Caricature by Friedrich Engels (1820 - 1895) of the meetings of Die Freien

The only portrait we have of Stirner consists of a cartoon by Engels, drawn 40 years later from memory on the request of Stirner's biographer John Henry Mackay.

Stirner was working as a schoolteacher in an academy for young girls when he wrote his major work The Ego and Its Own, which was in part a polemic against both Hegel and some Young Hegelians including Ludwig Feuerbach and Bruno Bauer, but also against communists such as Wilhelm Weitling and the anarchist Pierre-Joseph Proudhon. He resigned from his teaching position in anticipation of the controversy arising from his major work's publication in October, 1844.

Stirner married twice; his first wife was a household servant, whom he fell in love with at an early age. She died in 1838, soon after their marriage, due to complications during pregnancy. In 1843 he married Marie Dähnhardt, an intellectual associated with Die Freien. They divorced in 1846. The Ego and Its Own was dedicated "to my sweetheart Marie Dähnhardt." Marie later converted to catholicism and died in 1902 in London.

Stirner planned and financed (with his second wife's inheritance) an attempt by some Young Hegelians to own and operate a milk-shop on co-operative principles. This enterprise failed, partly because the German dairy farmers were suspicious of these well-dressed intellectuals. The milk shop was also so well-decorated that most of the potential customers felt too poorly dressed to buy their milk there.

After The Ego and Its Own, Stirner published German translations of economist Adam Smith's The Wealth of Nations and Jean-Baptiste Say's Traite d'Economie Politique, with little financial gain. He also replied to his critics in a small work titled History of Reaction in 1852.

In 1856, Stirner died in Berlin, alone and impoverished, from an infected insect bite. It is said that Bruno Bauer arranged his funeral and was the only Young Hegelian present.

Thought and Works

Stirner's main work, The Ego and Its Own, also known as The Ego and His Own (Der Einzige und sein Eigentum in German, which translates literally as The Individual and his Property) was first published in 1844 in Leipzig, and has since appeared in numerous editions and translations. A series of articles appeared shortly before this central work, for example The False Principle of Our Education. [6] and Art and Religion, which show the development of his philosophy.

In The Ego and Its Own, Stirner launched a radical anti-authoritarian and individualist critique of contemporary Prussian society, and modern western society. He offered an approach to human existence which depicted the self as a creative non-entity, beyond language and reality. The book proclaimed that all religions and ideologies rest on empty concepts; the same holds true for the institutions of society that claim authority over the individual, such as the state, legislation, the church, and educational systems such as universities.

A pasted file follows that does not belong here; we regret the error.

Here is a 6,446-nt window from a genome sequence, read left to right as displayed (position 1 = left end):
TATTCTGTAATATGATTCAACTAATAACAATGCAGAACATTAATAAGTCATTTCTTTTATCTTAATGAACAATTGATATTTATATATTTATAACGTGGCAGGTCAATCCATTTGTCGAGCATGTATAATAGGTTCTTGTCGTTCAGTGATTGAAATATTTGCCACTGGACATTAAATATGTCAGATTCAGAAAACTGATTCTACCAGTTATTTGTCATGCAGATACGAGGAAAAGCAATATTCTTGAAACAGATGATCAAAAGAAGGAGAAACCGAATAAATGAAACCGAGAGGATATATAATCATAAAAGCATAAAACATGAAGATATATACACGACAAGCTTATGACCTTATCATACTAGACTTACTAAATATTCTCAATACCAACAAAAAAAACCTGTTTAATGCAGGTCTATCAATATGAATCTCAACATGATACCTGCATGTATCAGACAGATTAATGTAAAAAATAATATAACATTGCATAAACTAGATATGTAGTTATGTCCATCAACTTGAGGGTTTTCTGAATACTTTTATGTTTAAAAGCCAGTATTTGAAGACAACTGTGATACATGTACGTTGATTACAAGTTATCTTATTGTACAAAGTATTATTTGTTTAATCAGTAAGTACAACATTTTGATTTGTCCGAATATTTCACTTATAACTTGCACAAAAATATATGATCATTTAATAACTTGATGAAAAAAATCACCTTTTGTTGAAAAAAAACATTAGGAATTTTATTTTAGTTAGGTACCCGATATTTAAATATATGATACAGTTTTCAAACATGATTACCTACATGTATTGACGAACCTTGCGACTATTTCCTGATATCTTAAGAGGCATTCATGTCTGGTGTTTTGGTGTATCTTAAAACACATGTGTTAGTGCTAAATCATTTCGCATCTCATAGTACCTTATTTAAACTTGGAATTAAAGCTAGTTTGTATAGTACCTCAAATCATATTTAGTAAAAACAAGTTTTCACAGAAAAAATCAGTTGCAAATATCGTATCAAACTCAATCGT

Stirner's critique of Hegel shows a profound awareness of Hegel's work, and scholars such as Karl Löwith and Lawrence Stepelevich have argued that Hegel was a major influence on The Ego and Its Own. Stirner employed some of the most important elements of Hegelian structure and many of Hegel's basic presuppositions to arrive at his conclusions. Stirner's argument explored and extended the limits of Hegelian criticism, aiming his critique especially at his contemporaries, particularly Ludwig Feuerbach, and at popular 'ideologies', including nationalism, statism, liberalism, socialism, communism and humanism.

In the time of spirits thoughts grew till they overtopped my head, whose offspring they yet were; they hovered about me and convulsed me like fever-phantasies—an awful power. The thoughts had become corporeal on their own account, were ghosts, e.g., God, Emperor, Pope, Fatherland, etc. If I destroy their corporeity, then I take them back into mine, and say: "I alone am corporeal." And now I take the world as what it is to me, as mine, as my property; I refer all to myself.

Max Stirner, 'The Ego and Its Own, 15.


Stirner has been broadly understood as a proponent of both psychological egoism and ethical egoism, although there is no claim in Stirner's writing that one 'ought to' pursue one's own interest, or that any 'ought' could be seen as a new 'fixed idea'. However, he may be understood as a rational egoist in the sense that he considered it irrational not to act in one's self interest.